You’ve met a keen VC. What happens next?
There’s plenty of advice on the importance of getting introduced to the right investors, and plenty of headlines announcing new funding deals, but we rarely talk about what happens in between. From the amount of time it takes to secure a fair deal to the volume of information investors want to see before committing cash, the fundraising process is filled with surprises for the uninitiated. The odds aren’t great, either: of all the companies a VC firm reviews, it’s reckoned that on average only one in 87 actually gets funded.
So before setting off on your growth journey, make sure you understand how the VC decision-making process works.
Let’s take the “investment committee” (IC): the group of partners that, at almost all VC firms, hold the keys to the piggy bank. What can founders do to improve their chances of impressing the investment committee and getting that cheque? We caught up with Rob Skinner, Investment Director at Octopus Investments and a Huckletree Ambassador, to ask exactly that.
What is the investment committee?
The IC is usually made up of between six and 10 of the firm’s most senior partners, and it’s really, really rare for them to make a deal without discussing it at an IC meeting first.
Octopus, for example, has ICs for each of its different funds. The one Rob sits on meets twice a week to decide whether to fund, kill or investigate new deals. He describes the IC as “a filtering process”, where proposals are discussed in more detail each time the committee meets.
Each firm is different, so always ask the VC you’re meeting what their decision process looks like. Some firms simply need most partners to agree (also known as being “consensus driven”), while others have complicated scoring systems to weigh up the pros and cons of an investment. Some even allow their most senior partners to ‘veto’ investments.
The more you know, the more you can tailor your approach to that firm. If you can’t get a straight answer from the VC themselves, speak to one of their portfolio companies.
How it works
Octopus’ IC takes a three-stage approach to dealmaking.
Round one is simple. Partners will float any great ideas or inspiring founders they’ve come across recently for a temperature take. If the IC’s interest is piqued, you’re through to round two.
Next, other members of the firm will be in touch. Don’t make the mistake of thinking you’ve been palmed off to a junior: if an associate or analyst is asking questions, they’ll likely be reporting back to the IC. “The most senior people are involved in originating the ideas in the first instance, but they don’t have the time to do analysis of every single company we look at,” Rob explains. “Often the first interaction could be with someone quite senior, then it’s delegated down to juniors in terms of actually getting into the detail.”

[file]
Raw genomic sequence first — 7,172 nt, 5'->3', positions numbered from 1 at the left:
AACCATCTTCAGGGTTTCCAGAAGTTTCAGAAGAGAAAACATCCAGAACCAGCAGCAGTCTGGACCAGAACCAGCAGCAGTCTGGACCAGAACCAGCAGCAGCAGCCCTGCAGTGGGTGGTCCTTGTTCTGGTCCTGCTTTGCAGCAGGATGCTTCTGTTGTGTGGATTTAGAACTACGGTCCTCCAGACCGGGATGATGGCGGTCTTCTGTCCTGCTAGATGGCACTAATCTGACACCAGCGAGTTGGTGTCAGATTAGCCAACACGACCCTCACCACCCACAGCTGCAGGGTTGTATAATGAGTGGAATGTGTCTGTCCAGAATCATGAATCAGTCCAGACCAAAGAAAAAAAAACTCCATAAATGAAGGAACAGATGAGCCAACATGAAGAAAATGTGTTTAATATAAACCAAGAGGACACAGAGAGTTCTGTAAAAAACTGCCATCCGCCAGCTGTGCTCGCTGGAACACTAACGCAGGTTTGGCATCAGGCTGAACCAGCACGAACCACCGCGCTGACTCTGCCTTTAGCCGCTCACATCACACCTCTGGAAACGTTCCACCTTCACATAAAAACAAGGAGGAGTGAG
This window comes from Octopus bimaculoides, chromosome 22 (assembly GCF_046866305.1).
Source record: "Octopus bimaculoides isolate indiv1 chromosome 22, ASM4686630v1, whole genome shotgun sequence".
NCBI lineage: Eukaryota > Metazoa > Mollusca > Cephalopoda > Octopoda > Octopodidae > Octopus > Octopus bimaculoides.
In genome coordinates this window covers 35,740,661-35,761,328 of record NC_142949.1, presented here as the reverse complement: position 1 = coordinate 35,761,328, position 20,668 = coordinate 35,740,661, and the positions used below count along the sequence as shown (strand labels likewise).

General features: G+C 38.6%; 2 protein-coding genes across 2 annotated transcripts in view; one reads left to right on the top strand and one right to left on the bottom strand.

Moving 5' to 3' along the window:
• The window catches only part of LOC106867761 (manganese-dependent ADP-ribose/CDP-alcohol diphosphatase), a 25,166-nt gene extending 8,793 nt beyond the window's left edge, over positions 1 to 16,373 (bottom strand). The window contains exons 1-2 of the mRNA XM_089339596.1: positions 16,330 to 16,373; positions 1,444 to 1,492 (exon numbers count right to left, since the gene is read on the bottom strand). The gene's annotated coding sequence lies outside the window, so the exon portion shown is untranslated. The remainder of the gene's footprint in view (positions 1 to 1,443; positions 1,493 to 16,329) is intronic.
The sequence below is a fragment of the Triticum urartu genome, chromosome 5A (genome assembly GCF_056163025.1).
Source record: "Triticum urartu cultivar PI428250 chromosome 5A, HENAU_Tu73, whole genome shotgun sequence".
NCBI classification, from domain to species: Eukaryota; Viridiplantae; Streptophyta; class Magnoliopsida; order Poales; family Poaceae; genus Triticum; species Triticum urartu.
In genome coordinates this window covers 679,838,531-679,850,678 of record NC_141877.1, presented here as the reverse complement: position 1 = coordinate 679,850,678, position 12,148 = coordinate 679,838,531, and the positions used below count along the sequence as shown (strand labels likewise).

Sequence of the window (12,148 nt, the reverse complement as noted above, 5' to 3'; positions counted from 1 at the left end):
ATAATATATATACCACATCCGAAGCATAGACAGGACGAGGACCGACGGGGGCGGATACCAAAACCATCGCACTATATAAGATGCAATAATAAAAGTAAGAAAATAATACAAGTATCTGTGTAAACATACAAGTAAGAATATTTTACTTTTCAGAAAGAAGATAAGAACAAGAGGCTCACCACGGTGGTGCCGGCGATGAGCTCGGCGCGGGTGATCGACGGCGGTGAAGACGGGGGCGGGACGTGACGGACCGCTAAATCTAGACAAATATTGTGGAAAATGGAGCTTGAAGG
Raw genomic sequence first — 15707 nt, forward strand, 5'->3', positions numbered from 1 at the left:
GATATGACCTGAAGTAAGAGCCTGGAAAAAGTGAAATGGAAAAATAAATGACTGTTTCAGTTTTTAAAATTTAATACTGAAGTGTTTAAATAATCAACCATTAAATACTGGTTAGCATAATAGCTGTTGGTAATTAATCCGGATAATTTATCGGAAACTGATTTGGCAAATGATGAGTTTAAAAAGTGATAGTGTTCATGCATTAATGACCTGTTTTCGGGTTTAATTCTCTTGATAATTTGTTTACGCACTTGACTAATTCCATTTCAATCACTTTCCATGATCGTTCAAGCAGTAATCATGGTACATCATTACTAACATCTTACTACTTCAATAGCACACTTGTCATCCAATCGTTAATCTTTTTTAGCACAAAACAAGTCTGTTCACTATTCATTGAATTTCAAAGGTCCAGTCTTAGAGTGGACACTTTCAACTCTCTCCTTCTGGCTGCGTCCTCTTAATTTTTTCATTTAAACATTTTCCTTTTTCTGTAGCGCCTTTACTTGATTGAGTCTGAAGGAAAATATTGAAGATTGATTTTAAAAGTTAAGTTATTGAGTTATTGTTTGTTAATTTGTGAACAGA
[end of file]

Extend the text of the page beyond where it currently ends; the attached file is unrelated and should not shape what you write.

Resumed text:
This information is used to write what’s called an investment paper – essentially a hefty thesis setting out why the fund should (or shouldn’t) invest in your business. “We then have the task actually of dissecting, criticising and selecting the ones that we want to go back to,” Rob says.
The final stage before the IC gives you a definitive yes or no gets external advisors involved to do independent due diligence. This costs the firm money; so if you get this far, it’s a good sign. “You want to be pretty confident that it will [reaffirm] your investment thesis. It shouldn’t throw up something you should have known already.”
Advice for founders
Now you know how it works, how can you make sure you get a positive outcome?
Don’t be tempted to gloss over the challenges your business faces, whether you’re operating in a crowded market, vulnerable to copycats or burning through cash. “Don’t always present the rosiest possible picture,” Rob advises. “Be balanced about what you think the risks are. Because, in our analysis, we’re going to be able to identify them.”
Show some personality.
Above all else, Rob says, investors want to back people. “Almost every single company we’ve come across, the management is more important than the idea or the company,” he says. “It could be a fantastic company but if the management team doesn’t get on with you, or you’re not aligned, it’s not going to be a good investment.”
Founders should demonstrate that they “have skin in the game, both emotionally and financially”, and be open to taking feedback. “We’re not a bank – here’s the money and crack on – we’ve got advice and we can help you become bigger, better companies. [We want] people who won’t bristle at that approach.”
Help the analysts out.
Sure, it’s a faff digging out years-old data that’s buried in some deep, disorganised corner of Google Drive. But analysts aren’t asking for this information to be annoying – they want to pitch your company to their bosses as fairly and accurately as possible. So help them out, and make sure you’re available on the daily to answer questions. “It’s not normally the ICs that hold up the investment – the last thing we want to do is miss an opportunity.”
Expect the deal to evolve.
“Don’t just think: ‘OK, I’ve spoken to the investment manager who’s writing this paper, this is what they’re presenting, and this is the offer on the table’,” Rob warns, explaining that details are often tweaked as more information about the business is revealed. “Nothing’s ever final until it’s final, so expect that terms will be tweaked. Obviously push back if you don’t think it’s fair, but it’s rare for the [deal] talked about at the first moment to be the one that actually is put in place.”
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